Writers can be divided into two categories: pantsers and plotters. Pantsers write without planning while plotters prepare beforehand with extensive outlines, but pantsers can learn to write like plotters.
The word pantser comes from the saying about doing something “by the seat of your pants” as writers who work without an outline are doing. Most pantsers find working out plots ahead of time uninspiring, and doing so leaves them without motivation to actually write the book.
Why would a pantser want to write like a plotter? Even the most dedicated pantser will admit that while writing in this way can be exhilarating, it can also be terrifying, and it can waste a great deal of time. The pantser may end up following a number of blind alleys and having to rework large portions of the manuscript. Pantsers can also get bogged down at certain sections in the book and lose a sense of narrative drive.
While many experienced pantsers develop a good instinctive sense of structure that makes it possible for them to avoid these pitfalls, this is usually a skill that must be developed. For pantsers who lack this instinctive sense or even those who have it but would like a little more control over the process, it is possible to become more of a plotter without losing the sense of spontaneity and discovery that characterises writing like a pantser.
Most pantsers fear losing that sense of spontaneity and discovery. Below are a few approaches pantsers might try out that could give them the best of both worlds.
Examine your process
If pantsers think back over their process, most will find that they do some preparatory work. Few writers sit down with no thought at all in front of a blank page and begin writing a story.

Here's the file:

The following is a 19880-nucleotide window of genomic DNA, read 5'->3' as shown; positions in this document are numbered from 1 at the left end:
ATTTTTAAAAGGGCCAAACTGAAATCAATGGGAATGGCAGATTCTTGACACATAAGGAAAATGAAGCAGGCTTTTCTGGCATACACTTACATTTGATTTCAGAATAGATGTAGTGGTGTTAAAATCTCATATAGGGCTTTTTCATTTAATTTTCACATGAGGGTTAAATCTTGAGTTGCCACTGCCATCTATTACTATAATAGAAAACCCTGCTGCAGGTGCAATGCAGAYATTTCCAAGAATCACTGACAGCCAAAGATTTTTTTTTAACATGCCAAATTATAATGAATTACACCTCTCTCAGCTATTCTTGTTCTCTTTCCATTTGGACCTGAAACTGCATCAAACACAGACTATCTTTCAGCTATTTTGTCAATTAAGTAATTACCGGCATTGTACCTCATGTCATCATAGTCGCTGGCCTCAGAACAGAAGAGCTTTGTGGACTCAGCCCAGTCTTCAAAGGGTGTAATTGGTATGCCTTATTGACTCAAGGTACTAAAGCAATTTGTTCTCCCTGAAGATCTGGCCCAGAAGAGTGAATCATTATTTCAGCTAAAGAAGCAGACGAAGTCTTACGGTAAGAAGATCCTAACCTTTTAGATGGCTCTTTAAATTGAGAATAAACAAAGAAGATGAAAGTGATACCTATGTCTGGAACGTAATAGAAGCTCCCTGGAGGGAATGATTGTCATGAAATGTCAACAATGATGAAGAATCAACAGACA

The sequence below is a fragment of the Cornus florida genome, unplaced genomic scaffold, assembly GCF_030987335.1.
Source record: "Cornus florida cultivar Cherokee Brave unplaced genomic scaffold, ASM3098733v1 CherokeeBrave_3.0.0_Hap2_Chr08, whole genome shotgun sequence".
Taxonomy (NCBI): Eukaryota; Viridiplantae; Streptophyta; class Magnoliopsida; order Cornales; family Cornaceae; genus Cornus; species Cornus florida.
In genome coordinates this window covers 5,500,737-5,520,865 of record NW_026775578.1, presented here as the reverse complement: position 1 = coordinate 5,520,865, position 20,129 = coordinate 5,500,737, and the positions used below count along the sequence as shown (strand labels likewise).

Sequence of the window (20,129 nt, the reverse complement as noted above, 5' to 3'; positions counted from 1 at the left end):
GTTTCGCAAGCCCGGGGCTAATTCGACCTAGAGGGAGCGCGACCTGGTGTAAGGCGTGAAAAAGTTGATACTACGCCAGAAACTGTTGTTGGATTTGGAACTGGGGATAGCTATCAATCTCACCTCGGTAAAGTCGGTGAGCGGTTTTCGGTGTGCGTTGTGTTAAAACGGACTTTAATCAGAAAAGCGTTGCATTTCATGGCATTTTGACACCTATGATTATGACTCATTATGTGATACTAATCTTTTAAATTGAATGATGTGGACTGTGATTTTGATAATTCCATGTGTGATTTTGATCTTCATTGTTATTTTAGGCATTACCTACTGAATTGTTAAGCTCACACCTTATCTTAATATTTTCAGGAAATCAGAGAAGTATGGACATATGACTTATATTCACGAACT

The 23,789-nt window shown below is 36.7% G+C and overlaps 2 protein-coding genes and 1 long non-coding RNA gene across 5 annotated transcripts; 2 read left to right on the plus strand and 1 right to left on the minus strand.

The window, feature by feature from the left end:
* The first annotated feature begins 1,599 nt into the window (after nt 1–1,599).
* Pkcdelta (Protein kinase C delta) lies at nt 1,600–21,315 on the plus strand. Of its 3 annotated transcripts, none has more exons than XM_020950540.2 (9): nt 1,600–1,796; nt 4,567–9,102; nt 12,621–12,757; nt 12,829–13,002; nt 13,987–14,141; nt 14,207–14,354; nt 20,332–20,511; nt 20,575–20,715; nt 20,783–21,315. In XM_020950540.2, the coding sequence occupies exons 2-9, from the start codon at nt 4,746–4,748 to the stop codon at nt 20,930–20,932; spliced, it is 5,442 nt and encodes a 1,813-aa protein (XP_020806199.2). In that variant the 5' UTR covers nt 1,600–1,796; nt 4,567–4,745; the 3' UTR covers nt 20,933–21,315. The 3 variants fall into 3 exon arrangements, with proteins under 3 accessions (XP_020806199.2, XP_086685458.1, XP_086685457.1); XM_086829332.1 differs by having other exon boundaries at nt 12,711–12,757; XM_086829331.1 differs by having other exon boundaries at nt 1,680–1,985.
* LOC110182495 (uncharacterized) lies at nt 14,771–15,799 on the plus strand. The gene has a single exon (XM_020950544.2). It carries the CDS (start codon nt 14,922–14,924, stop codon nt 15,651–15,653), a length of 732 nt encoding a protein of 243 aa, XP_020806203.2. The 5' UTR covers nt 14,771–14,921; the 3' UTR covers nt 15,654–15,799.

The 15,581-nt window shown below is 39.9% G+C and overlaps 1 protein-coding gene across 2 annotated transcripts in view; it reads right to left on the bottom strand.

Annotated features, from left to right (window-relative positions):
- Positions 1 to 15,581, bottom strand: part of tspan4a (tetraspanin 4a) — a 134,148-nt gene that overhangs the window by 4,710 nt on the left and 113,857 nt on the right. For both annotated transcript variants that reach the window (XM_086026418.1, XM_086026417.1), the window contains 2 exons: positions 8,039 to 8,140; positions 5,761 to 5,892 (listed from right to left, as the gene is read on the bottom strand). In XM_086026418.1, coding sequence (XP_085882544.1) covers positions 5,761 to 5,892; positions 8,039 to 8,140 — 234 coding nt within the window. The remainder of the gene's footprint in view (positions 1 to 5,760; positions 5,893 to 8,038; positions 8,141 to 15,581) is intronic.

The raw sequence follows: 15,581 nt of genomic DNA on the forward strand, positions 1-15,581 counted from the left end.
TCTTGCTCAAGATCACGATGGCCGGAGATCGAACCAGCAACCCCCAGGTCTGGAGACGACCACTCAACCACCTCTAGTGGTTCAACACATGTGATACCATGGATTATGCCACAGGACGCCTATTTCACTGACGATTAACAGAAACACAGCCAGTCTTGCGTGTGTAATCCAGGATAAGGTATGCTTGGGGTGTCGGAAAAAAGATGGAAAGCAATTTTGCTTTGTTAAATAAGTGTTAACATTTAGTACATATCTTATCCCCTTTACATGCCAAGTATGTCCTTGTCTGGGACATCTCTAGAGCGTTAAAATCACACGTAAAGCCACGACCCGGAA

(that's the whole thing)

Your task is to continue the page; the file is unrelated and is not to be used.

While a few writers do all the prep work in their heads, most writers make some notes. Whether your preparation has been mental or you have written some things down, consider what your starting point for a story tends to be.
Do you begin with a theme, a character, a situation, a setting or something else? Figuring out what moves you to begin telling a story will give you information about how you might approach planning your project more extensively.
Experiment with types of outlines
The thought of outlining sometimes conjures memories of dull school assignments and essays, but there are many ways to do an outline.
Some writers find it helpful to write a synopsis ahead of time. A synopsis is just a few pages describing everything that happens in your story.
However, this may be too specific for pantsers in the early stages. Consider writing about your novel in the form of interviews with your characters, journal entries from your characters or even a fake book review. Experimenting with various ways of telling the story may help to loosen up the block you have when you try to plan ahead and give you some insight as to how you might best approach more detailed plotting.